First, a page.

Lastly, and not directly to do with the PhD, I had a meeting at the Royal Northern College of Music on Wednesday. On the strength of being a current PhD research student, I have been invited to be included in a project to work with a composer from RNCM to write an aria for an opera on the theme of ‘immigration’. The meeting was to secure the pairings of a librettist and a composer. It didn’t get off to a good start as the email I received gave the time of the meeting as 11.00-11.30. When I got there it was to be told that the meeting wasn’t until 12 o’clock. Luckily I had taken my books, so I got a cup of coffee and had an hour’s reading while I waited. There were three poets and five composers in attendance at the meeting: two poets were unable to attend. We had a kind of ‘speed-dating’ session when we moved around the room meeting everyone: we were given art images to discuss to give us something to talk about. Then we had to place our top three preferences for work partners in order and hand them in. The meeting organisers then took ten minutes to pair us off. Thankfully, I got my first choice of composer, Laura. We want to do something around exploitation of migrants, focalised on the exploiter. We are giving ourselves some thinking time over the weekend then the emails will bounce back and forth next week before we eventually meet up to cement our ideas. The next official meeting is on March 17th, a consultation session with RNCM staff and personnel from Music Theatre Wales. I think this could be good even though it is taking time away from ‘real’ PhD stuff. It is the extra-curricular opportunities I have really valued in doing my MA and this current project.

On the poetry front, I sent my Stanza mailing out earlier in the week. I co-ordinate the East Manchester and Tameside Stanza for the Poetry Society. We meet on the last Tuesday of the month in Stalybridge Station Buffet Bar. Our meeting this month is on Tuesday 23rd: check us out here: https://www.facebook.com/groups/264023166946510/ This month we are having an anonymous workshop, when poets email me a new, unpolished poem for consideration and feedback from the group. I send the submitted poems out in a single anonymous document so no-one can identify the poet. This gives greater opportunity for honest feedback and criticism. Poets reveal themselves at the end of the evening and say a little bit about their poem.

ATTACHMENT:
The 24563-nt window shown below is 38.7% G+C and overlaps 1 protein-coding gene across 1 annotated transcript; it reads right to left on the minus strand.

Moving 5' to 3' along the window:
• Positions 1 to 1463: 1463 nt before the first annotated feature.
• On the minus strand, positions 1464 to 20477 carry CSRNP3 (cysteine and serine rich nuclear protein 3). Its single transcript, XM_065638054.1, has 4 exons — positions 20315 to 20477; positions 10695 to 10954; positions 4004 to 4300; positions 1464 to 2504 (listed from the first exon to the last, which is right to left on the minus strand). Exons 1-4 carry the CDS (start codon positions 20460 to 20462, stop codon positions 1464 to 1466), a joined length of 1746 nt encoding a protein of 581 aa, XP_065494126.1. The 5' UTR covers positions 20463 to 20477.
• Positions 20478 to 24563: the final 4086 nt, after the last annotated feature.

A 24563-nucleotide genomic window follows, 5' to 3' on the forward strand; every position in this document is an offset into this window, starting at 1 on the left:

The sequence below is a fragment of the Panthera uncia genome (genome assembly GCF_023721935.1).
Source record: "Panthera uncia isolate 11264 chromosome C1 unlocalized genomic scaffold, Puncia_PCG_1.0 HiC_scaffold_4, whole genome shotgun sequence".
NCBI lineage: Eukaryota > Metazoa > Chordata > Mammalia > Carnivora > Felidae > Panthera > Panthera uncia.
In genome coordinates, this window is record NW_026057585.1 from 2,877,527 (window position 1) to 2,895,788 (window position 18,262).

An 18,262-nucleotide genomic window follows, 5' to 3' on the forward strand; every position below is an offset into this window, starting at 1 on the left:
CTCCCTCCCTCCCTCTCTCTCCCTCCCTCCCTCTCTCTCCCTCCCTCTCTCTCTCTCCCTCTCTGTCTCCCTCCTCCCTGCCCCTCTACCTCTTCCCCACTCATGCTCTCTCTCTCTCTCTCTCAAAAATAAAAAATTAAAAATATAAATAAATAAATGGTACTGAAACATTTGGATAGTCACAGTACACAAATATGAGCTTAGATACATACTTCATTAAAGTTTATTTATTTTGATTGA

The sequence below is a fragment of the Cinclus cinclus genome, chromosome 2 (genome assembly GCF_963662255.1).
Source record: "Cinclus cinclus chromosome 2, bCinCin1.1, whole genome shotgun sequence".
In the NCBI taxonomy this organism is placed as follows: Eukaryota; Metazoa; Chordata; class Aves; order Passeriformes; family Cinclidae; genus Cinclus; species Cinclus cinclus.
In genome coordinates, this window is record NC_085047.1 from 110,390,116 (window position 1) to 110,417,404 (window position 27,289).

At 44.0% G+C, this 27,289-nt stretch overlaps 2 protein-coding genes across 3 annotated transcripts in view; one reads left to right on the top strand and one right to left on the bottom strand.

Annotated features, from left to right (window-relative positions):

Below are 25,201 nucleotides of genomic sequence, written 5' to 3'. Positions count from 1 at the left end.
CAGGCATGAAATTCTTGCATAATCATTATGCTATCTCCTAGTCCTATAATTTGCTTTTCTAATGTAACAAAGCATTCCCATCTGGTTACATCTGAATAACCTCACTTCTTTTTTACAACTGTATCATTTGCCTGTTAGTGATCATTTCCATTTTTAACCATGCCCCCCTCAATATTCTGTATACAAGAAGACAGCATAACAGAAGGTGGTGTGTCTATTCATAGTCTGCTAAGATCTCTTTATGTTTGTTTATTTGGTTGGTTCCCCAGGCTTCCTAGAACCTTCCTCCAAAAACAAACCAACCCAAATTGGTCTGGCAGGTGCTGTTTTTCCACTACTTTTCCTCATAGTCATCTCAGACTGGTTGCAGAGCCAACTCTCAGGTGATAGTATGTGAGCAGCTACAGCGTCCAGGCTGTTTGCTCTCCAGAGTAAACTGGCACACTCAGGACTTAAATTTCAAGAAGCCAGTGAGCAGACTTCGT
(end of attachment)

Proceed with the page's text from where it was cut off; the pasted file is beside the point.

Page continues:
Yesterday it was our Poets and Players event at the Whitworth Art Gallery. The day started with a fantastic writing workshop led by David Morley. He was very generous with his advice and we came away with lots of ideas in a wodge of handouts. In the comfort break we were asked to ‘hide’ one of our poems somewhere in the gallery, so there must have been some surprised  gallery-goers who found poems incorporated into displays, propped on menus in the cafe or hidden in the pages of books in the gift shop. All harmless fun; and how uplifting to come across a buckshee poem to brighten your day. In the afternoon David Morley was our headine reader, ably supported by Jemma Borg and Tania Hershman. The ‘player’ for this event was Michael Brailey who provided digital music in line with the science theme of the event in honour of Manchester’s European City of Science status. I videoed the afternoon event and those videos will be featured on our website, poetsandplayers.co and on our YouTube channel in the coming week.